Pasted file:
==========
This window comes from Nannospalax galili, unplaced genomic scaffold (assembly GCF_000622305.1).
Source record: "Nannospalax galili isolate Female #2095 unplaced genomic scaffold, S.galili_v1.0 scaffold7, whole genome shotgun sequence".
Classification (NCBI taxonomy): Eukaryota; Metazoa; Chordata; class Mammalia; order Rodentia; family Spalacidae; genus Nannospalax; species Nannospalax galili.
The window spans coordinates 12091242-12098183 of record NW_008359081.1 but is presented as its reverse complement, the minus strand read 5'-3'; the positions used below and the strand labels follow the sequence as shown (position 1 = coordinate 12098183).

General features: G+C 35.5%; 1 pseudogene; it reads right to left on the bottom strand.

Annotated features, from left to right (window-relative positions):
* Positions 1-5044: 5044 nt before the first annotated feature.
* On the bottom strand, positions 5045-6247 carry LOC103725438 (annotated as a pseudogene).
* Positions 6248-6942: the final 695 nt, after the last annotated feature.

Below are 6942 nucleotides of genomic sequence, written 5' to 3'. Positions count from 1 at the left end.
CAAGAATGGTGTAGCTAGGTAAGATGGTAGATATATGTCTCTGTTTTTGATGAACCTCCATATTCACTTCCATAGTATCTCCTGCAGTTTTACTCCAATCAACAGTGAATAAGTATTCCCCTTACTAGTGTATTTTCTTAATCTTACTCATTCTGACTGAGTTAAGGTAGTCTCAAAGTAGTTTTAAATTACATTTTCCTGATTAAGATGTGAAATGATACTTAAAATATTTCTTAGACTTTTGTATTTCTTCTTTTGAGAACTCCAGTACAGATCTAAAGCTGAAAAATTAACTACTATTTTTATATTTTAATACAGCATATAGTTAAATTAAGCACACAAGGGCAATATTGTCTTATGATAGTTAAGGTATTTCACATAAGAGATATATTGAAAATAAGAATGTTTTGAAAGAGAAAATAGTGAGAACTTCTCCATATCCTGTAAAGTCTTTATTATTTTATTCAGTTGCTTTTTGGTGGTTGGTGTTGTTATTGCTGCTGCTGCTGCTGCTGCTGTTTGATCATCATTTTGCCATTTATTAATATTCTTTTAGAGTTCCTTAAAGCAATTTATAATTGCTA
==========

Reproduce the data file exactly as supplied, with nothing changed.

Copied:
This window comes from Nannospalax galili, unplaced genomic scaffold (assembly GCF_000622305.1).
Source record: "Nannospalax galili isolate Female #2095 unplaced genomic scaffold, S.galili_v1.0 scaffold7, whole genome shotgun sequence".
Classification (NCBI taxonomy): Eukaryota; Metazoa; Chordata; class Mammalia; order Rodentia; family Spalacidae; genus Nannospalax; species Nannospalax galili.
The window spans coordinates 12091242-12098183 of record NW_008359081.1 but is presented as its reverse complement, the minus strand read 5'-3'; the positions used below and the strand labels follow the sequence as shown (position 1 = coordinate 12098183).

General features: G+C 35.5%; 1 pseudogene; it reads right to left on the bottom strand.

Annotated features, from left to right (window-relative positions):
* Positions 1-5044: 5044 nt before the first annotated feature.
* On the bottom strand, positions 5045-6247 carry LOC103725438 (annotated as a pseudogene).
* Positions 6248-6942: the final 695 nt, after the last annotated feature.

Below are 6942 nucleotides of genomic sequence, written 5' to 3'. Positions count from 1 at the left end.
CAAGAATGGTGTAGCTAGGTAAGATGGTAGATATATGTCTCTGTTTTTGATGAACCTCCATATTCACTTCCATAGTATCTCCTGCAGTTTTACTCCAATCAACAGTGAATAAGTATTCCCCTTACTAGTGTATTTTCTTAATCTTACTCATTCTGACTGAGTTAAGGTAGTCTCAAAGTAGTTTTAAATTACATTTTCCTGATTAAGATGTGAAATGATACTTAAAATATTTCTTAGACTTTTGTATTTCTTCTTTTGAGAACTCCAGTACAGATCTAAAGCTGAAAAATTAACTACTATTTTTATATTTTAATACAGCATATAGTTAAATTAAGCACACAAGGGCAATATTGTCTTATGATAGTTAAGGTATTTCACATAAGAGATATATTGAAAATAAGAATGTTTTGAAAGAGAAAATAGTGAGAACTTCTCCATATCCTGTAAAGTCTTTATTATTTTATTCAGTTGCTTTTTGGTGGTTGGTGTTGTTATTGCTGCTGCTGCTGCTGCTGCTGTTTGATCATCATTTTGCCATTTATTAATATTCTTTTAGAGTTCCTTAAAGCAATTTATAATTGCTA